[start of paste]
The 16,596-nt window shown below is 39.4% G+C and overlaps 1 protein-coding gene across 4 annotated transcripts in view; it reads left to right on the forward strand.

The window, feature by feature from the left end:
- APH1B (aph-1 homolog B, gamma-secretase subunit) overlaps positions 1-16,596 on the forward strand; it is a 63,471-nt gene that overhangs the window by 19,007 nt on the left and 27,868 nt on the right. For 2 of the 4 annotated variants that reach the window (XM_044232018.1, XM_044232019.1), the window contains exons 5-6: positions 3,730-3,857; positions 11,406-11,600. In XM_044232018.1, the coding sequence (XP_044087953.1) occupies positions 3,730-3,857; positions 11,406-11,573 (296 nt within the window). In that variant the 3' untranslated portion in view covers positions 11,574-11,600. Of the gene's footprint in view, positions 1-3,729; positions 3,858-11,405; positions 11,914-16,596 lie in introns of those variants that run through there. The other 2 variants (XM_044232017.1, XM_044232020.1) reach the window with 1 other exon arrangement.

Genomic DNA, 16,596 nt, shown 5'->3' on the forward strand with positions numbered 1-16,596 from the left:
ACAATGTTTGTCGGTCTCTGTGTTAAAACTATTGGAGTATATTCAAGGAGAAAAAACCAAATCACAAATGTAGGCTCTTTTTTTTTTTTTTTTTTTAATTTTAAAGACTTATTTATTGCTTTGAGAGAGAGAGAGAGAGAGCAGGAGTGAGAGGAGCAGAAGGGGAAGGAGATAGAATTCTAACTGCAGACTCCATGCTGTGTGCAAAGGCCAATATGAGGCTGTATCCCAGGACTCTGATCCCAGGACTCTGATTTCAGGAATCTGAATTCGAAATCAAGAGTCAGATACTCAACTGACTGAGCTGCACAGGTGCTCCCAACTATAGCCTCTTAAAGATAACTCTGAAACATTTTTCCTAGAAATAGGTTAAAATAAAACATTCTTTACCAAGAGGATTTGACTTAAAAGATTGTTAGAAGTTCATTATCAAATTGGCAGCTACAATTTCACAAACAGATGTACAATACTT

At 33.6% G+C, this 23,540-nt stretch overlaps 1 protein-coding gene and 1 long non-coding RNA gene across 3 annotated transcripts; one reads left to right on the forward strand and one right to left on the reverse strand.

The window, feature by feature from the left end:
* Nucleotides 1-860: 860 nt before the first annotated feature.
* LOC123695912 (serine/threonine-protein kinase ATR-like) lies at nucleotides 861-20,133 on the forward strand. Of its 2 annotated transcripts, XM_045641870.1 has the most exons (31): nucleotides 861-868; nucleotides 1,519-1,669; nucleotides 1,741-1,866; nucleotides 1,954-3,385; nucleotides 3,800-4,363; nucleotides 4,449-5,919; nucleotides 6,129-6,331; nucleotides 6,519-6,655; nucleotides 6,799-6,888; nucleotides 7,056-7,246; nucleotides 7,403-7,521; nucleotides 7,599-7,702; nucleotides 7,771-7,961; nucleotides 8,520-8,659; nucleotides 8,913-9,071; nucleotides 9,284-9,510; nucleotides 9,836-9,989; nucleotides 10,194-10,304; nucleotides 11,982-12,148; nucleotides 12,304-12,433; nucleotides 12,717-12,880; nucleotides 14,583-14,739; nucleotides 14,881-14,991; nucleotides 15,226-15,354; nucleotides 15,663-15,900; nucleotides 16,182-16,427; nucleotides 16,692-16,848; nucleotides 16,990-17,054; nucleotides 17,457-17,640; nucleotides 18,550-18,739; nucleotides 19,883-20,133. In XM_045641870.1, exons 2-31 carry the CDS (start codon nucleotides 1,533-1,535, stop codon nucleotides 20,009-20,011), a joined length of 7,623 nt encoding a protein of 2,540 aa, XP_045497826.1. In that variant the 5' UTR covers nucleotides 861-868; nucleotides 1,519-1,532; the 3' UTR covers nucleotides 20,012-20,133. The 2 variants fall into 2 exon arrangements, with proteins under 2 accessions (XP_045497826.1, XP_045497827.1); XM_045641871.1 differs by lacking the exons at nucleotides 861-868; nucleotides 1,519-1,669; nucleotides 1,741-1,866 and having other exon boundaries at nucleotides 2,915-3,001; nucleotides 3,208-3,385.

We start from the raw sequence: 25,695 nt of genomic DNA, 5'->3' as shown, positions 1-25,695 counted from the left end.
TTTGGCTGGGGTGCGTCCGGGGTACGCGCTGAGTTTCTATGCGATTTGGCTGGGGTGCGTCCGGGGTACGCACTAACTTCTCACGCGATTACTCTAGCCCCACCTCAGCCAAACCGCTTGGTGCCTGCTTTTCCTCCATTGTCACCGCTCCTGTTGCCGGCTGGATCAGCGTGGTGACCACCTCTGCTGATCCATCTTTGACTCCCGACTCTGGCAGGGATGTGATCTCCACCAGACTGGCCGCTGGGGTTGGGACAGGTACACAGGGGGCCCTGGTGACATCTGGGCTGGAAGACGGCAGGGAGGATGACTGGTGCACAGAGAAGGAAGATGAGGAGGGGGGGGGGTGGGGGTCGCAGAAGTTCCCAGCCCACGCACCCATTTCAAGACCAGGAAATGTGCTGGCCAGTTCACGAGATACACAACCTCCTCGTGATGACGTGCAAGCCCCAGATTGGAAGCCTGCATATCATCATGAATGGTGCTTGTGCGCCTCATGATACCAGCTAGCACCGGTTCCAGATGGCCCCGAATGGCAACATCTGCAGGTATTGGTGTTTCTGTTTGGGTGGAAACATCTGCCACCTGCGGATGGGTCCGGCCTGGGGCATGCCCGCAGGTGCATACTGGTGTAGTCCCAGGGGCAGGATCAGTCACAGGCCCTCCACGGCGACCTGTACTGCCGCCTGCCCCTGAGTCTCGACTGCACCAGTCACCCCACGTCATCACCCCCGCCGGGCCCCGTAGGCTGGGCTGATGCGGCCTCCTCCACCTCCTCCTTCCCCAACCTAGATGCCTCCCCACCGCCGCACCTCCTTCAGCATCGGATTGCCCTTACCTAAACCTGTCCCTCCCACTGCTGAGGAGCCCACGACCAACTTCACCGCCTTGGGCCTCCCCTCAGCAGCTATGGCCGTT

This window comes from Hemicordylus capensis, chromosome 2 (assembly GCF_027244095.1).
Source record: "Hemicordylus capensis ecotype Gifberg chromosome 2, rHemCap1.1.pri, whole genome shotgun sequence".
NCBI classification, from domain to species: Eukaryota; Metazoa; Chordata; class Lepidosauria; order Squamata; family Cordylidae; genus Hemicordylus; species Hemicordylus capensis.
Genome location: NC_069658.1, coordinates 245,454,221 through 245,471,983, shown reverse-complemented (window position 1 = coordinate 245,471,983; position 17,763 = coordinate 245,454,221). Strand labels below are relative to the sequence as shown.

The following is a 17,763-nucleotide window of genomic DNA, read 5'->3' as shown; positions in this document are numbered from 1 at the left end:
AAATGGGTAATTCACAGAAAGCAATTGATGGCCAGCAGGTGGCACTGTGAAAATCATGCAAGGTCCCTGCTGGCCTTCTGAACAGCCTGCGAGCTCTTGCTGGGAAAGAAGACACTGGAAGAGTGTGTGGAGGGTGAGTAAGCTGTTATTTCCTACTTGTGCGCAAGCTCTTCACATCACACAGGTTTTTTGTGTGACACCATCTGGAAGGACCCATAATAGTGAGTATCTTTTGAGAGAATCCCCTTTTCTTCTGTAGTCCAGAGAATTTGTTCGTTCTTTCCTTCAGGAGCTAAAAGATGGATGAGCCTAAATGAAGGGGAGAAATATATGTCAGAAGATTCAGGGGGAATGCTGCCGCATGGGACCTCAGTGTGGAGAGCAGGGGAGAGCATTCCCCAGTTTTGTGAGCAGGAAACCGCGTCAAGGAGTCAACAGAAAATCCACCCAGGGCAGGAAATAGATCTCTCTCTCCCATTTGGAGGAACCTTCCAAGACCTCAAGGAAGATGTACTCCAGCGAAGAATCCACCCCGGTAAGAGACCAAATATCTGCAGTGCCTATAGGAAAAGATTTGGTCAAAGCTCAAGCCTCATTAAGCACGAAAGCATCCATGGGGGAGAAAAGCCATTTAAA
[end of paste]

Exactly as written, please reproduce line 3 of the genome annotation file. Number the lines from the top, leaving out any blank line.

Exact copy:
- APH1B (aph-1 homolog B, gamma-secretase subunit) overlaps positions 1-16,596 on the forward strand; it is a 63,471-nt gene that overhangs the window by 19,007 nt on the left and 27,868 nt on the right. For 2 of the 4 annotated variants that reach the window (XM_044232018.1, XM_044232019.1), the window contains exons 5-6: positions 3,730-3,857; positions 11,406-11,600. In XM_044232018.1, the coding sequence (XP_044087953.1) occupies positions 3,730-3,857; positions 11,406-11,573 (296 nt within the window). In that variant the 3' untranslated portion in view covers positions 11,574-11,600. Of the gene's footprint in view, positions 1-3,729; positions 3,858-11,405; positions 11,914-16,596 lie in introns of those variants that run through there. The other 2 variants (XM_044232017.1, XM_044232020.1) reach the window with 1 other exon arrangement.